In fact, I end up interrupting myself with a new thought, because the new thought--oh wait not that one this one--is much more interesting than the one at the beginning.

So, fueled by coffee, I decided to fix the collar on my new vest, which was floppy. Also kind of too big.

This thought ended with me, a pair of sharp, sharp scissors, and my sweater.

Yes, I hacked a chunk out of that collar so fast, I didn't even fully have time to grasp the ramafications of such an action on, say, the seam that connected my collar to the sweater at large.

Envision me, kind readers, sitting on the floor of my room, surrounded by crinkly ramen noodle shaped bits of brown wool with the broken body of my sweater-collar ravaged on the ground before me. Oh, and I was watching the last episodes of Buffy, season seven.

So, the First was all being the source of all evil, and I was kicking sweater (clears throat).

No, it wasn't a tragedy, I did succeed in fixing the collar. I ripped a good chunk out of each side, took out the seam, then sewed it all back up so that the floppy went away and it looked right. And now I'm wearing it. And it looks good.

Someday, when I get fast internet...I'll show you how pretty it is. But those of you coming to Coffee D'Vine tonight won't have to wait!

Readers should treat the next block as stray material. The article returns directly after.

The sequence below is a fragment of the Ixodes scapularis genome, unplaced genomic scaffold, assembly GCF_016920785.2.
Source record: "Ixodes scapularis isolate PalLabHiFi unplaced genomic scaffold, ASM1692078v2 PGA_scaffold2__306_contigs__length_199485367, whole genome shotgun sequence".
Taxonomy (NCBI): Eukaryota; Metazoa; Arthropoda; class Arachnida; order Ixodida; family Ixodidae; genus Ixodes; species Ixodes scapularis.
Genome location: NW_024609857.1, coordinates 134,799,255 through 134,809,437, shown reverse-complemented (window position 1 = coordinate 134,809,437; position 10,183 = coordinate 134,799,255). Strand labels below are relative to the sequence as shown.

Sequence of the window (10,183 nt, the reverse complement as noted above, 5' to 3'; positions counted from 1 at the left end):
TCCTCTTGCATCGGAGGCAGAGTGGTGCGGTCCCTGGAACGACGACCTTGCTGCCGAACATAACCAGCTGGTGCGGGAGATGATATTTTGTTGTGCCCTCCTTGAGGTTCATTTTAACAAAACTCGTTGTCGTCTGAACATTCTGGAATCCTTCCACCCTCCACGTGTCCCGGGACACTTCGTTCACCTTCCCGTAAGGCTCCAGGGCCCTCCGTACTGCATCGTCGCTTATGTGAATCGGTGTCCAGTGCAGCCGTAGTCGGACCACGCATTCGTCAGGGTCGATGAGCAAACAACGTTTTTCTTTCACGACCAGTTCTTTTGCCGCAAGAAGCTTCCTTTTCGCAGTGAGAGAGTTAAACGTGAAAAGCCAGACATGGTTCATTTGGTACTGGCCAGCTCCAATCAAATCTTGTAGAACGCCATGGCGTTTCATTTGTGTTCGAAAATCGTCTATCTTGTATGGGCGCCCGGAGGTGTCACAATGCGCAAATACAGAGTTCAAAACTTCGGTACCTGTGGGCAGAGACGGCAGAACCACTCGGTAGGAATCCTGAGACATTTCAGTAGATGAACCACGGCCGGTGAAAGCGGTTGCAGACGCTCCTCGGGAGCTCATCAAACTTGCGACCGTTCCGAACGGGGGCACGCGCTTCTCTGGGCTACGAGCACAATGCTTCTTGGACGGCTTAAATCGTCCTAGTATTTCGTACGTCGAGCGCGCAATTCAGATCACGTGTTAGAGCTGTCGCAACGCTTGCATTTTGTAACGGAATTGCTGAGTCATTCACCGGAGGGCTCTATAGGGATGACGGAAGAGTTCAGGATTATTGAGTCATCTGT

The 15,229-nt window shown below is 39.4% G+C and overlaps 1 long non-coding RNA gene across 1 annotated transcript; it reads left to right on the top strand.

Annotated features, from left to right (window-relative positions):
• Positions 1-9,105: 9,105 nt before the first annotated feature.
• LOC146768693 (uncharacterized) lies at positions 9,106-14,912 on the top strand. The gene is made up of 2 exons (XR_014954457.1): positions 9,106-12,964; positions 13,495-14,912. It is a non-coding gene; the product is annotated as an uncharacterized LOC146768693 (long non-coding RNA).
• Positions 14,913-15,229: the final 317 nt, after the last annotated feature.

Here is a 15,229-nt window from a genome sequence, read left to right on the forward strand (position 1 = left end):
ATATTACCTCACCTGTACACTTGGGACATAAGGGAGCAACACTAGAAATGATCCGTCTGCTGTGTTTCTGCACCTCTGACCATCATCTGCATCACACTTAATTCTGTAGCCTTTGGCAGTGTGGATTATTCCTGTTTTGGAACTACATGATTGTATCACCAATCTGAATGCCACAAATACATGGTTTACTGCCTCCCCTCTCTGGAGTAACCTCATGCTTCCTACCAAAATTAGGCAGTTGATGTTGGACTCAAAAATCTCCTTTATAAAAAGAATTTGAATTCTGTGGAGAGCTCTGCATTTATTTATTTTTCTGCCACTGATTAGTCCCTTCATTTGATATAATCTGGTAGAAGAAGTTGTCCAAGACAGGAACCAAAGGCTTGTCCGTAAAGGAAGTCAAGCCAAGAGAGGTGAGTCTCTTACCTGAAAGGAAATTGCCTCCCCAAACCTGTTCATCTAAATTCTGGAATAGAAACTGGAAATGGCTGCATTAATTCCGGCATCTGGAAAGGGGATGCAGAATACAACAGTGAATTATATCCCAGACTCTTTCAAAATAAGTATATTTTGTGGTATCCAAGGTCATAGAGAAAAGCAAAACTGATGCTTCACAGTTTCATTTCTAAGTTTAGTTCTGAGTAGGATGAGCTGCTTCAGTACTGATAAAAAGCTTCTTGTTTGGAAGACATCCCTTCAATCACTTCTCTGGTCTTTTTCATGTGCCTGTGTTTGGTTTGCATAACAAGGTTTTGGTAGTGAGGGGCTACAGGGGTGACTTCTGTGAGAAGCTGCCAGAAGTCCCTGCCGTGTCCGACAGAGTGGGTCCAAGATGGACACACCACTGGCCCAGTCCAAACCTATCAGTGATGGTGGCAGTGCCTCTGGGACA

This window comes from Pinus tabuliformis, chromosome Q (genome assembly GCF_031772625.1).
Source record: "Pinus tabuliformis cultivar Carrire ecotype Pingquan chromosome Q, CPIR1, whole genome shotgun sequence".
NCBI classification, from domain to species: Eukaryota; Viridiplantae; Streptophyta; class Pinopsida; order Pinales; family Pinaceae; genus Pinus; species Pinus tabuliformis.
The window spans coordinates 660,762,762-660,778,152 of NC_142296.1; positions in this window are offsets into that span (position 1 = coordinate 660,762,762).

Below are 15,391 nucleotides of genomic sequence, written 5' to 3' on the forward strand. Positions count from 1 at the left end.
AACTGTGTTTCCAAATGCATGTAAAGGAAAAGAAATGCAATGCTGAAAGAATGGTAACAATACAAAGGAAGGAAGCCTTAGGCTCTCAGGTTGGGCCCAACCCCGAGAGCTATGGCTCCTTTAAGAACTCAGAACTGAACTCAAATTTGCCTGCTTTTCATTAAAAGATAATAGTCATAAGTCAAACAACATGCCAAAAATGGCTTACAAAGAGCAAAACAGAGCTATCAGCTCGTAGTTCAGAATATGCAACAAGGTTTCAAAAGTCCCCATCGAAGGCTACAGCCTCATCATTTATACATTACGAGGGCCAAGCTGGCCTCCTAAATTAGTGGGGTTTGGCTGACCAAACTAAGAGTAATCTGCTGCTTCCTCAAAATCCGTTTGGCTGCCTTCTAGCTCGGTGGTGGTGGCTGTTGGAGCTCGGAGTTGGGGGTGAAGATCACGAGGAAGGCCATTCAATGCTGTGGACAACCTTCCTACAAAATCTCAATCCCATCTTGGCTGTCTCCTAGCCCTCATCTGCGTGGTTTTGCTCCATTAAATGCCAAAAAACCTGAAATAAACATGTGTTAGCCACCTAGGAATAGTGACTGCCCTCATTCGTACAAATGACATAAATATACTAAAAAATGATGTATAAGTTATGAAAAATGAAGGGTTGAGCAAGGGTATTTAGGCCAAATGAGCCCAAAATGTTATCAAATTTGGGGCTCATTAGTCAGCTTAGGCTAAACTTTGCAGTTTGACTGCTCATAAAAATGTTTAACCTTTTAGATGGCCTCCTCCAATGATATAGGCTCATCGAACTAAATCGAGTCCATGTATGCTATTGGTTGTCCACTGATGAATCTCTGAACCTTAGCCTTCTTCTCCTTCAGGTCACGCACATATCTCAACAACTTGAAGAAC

Saturday, January 16, 2010

Windows, A Love Story


We have three computers at the circulation desk. Three. Two are for circulation. One is for us. It is our happy, lovely computer that we use to do such vital things as: Google-ing the numbers on the bottom of plastic products to see if they can be recycled, checking Facebook, watching the YouTube video of a new song, checking Ravelry, writing brochures for upcoming events, checking e-mail, drafting press releases, checking Facebook, checking Ravelry again, checking Facebook again, checking the Old Navy coupon page, and once again checking Facebook. This computer is a vital part of our lives.

But the computer started linking us to pages we didn't really want to see, like advertisements and what I can only imagine was pornography, but WebMarshall kindly blocked that for me, saving me from almost certain blindness.

And I knew that something had gone terribly wrong.

I ran scan after scan, update after update, to no avail.

Then our Computer Man came, and he did the same thing I had done a dozen times, only this time it worked for some reason, and we expelled the demon living in the PC tower. We were saved.

The following day, I went to lunch. When I came back, the computer had locked itself. Except, it wouldn't unlock. In fact, it wouldn't do anything. It would turn itself on, get to the happy Windows logo, the little green line would load all the way, then it would tell me that it had unexpectedly stop, and would I like to start up normally, or in safe mode?